Home > Blog > Cholesterol Revisited
By Max Schroder, Registered Dietician

The American Heart Association has released new guidelines stressing a personalized, lifespan approach to prevention and management to improve cholesterol levels. When you lower your LDL levels (“bad” cholesterol), and raise your HDL levels (“good” cholesterol), you lower your risk for cardiovascular events such as heart attack, stroke, and coronary artery disease.

Even if you are taking a cholesterol lowering medication, it cannot replace healthy eating and physical activity, which have been proven to lower LDL cholesterol.

Consider these guidelines:

1. Choose lean cuts of meats or protein:Saturated fat raises blood cholesterol more than dietary cholesterol, so choose 3 oz of roasted chicken breast, salmon, or tofu.

2. This one may surprise you: Reduce refined carbohydrate intake(white bread, pastries, pasta, white rice). This is just as important as cutting down on saturated fats for cholesterol improvement.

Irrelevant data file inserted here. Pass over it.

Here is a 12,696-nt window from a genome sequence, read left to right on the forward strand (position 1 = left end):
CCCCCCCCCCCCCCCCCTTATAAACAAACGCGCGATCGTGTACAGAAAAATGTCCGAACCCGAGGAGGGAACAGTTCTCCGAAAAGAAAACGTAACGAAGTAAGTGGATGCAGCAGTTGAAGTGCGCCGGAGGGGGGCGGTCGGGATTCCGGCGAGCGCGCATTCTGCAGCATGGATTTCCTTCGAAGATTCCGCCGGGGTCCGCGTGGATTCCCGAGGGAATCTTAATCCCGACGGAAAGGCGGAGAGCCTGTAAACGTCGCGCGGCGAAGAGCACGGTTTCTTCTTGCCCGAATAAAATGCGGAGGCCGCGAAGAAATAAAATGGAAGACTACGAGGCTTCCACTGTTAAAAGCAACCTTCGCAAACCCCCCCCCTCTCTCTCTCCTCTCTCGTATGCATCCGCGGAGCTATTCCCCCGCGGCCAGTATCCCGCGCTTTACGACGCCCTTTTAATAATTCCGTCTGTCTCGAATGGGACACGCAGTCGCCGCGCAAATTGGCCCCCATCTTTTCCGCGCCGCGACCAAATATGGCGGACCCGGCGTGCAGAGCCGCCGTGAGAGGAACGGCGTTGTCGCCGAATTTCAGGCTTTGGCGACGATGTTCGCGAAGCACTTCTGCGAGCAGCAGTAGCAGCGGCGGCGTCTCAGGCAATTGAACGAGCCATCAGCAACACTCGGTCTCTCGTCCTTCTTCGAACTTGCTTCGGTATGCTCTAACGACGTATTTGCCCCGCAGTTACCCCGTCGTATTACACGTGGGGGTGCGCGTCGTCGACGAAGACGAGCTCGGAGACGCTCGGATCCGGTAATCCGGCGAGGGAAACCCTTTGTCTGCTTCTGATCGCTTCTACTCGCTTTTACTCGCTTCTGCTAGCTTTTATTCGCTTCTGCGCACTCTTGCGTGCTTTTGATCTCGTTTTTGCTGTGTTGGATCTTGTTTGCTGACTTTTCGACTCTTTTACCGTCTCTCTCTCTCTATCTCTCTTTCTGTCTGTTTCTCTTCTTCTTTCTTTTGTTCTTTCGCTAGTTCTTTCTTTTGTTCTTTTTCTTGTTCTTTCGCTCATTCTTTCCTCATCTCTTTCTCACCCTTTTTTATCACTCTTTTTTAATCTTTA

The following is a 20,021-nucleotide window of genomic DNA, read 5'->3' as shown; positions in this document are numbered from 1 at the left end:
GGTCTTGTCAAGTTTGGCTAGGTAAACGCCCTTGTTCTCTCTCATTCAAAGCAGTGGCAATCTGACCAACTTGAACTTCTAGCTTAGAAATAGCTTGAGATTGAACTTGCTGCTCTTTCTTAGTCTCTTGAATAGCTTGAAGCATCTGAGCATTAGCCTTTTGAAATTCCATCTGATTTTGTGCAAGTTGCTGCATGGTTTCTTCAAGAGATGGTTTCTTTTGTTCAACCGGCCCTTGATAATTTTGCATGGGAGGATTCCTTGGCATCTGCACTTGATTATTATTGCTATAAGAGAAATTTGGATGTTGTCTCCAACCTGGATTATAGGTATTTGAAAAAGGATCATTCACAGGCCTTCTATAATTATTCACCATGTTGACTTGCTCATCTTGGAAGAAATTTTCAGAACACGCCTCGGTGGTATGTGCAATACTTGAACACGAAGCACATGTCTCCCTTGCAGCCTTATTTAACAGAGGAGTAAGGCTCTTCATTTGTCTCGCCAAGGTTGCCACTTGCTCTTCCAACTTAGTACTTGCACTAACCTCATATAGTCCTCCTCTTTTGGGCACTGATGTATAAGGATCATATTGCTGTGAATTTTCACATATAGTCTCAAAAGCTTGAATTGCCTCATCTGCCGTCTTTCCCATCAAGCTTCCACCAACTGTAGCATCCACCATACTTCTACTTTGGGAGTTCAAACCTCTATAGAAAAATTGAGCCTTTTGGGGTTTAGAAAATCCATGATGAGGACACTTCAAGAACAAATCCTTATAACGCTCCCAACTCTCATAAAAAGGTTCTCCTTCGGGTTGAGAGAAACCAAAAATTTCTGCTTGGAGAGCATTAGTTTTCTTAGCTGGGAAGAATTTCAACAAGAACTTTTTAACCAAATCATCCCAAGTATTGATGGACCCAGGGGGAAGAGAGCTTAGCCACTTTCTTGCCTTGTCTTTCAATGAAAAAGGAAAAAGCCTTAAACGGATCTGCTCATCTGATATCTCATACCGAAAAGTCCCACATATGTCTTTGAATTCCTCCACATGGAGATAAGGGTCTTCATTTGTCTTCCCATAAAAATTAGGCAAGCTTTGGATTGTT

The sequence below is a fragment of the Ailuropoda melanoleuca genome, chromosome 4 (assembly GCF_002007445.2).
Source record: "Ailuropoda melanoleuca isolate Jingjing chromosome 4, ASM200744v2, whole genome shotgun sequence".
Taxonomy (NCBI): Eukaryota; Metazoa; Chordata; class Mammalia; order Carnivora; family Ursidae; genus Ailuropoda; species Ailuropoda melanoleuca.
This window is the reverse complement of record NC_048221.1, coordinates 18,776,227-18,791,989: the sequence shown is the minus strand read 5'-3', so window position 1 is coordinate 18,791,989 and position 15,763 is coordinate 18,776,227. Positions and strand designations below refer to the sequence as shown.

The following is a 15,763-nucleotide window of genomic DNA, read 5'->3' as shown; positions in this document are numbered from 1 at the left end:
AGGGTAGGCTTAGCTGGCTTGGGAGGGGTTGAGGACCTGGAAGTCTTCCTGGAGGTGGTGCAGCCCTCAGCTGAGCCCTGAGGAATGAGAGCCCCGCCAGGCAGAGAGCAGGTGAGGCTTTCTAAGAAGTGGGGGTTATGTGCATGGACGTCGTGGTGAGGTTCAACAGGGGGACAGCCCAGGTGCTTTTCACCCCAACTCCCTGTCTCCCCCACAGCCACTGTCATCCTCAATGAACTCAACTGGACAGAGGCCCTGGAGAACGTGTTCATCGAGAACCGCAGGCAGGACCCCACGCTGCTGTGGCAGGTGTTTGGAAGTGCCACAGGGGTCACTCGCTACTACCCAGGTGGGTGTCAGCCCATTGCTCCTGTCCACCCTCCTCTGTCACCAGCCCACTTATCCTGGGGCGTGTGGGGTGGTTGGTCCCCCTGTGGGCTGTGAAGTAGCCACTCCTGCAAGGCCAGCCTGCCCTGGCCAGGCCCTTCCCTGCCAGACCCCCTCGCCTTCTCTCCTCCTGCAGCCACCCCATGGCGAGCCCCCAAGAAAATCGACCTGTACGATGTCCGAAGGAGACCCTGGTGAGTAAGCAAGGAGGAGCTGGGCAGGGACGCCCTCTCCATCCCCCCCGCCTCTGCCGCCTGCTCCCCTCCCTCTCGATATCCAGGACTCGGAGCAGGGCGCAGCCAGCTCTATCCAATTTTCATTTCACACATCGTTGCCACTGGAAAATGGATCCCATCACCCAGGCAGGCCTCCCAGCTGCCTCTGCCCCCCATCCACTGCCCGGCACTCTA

3. Replace refined carbohydrates with whole grain pasta, brown rice, and whole grain breads and cereals. Choose sweet potatoes instead of white potatoes.

4. An egg a day is okay!Serve an egg on whole grain toast, eat a hardboiled egg as an afternoon snack, or cut a hardboiled egg into a salad for dinner.

5. Get your Omega 3s: Two servings of salmon or sardines a week, or a small handful of walnuts daily may have heart healthy properties such as removing cholesterol from cells.

6. Avoid fried foods which can be a source of trans fat. Trans fats increase LDL levels and lower HDL levels, which increases risk for heart disease.

7. Love your fiber! Eating a diet rich in fiber is associated with a higher HDL level, and a lower LDL level. The fiber associated with lowering LDL cholesterol is found in fruits, vegetables and grains such as oats, apples, pears, oranges, beans, flaxseed, and brussel sprouts.

8. Are you smoking?Smoking lowers your HDL and increases your risk for heart attack and stroke. Quitting isn’t about stopping, it’s about connecting. Join a free support group near you through the SF Tobacco Free Project: (628) 206-6074, or 1-800-NO-BUTTS. Services supported in many languages and groups. Free nicotine patches may be available.

Bottom Line: The best way to get your cholesterol numbers on the right track is not to concentrate on limiting demonized items (eggs, for example), but to think of the bigger picture of eating healthy balanced meals as a lifestyle which will improve your overall health.


1921 San Pablo Avenue
Oakland, CA 94612
(510) 622-0221
Email Us

San Francisco

730 Polk Street
San Francisco, CA 94109
(415) 447-2300
Email Us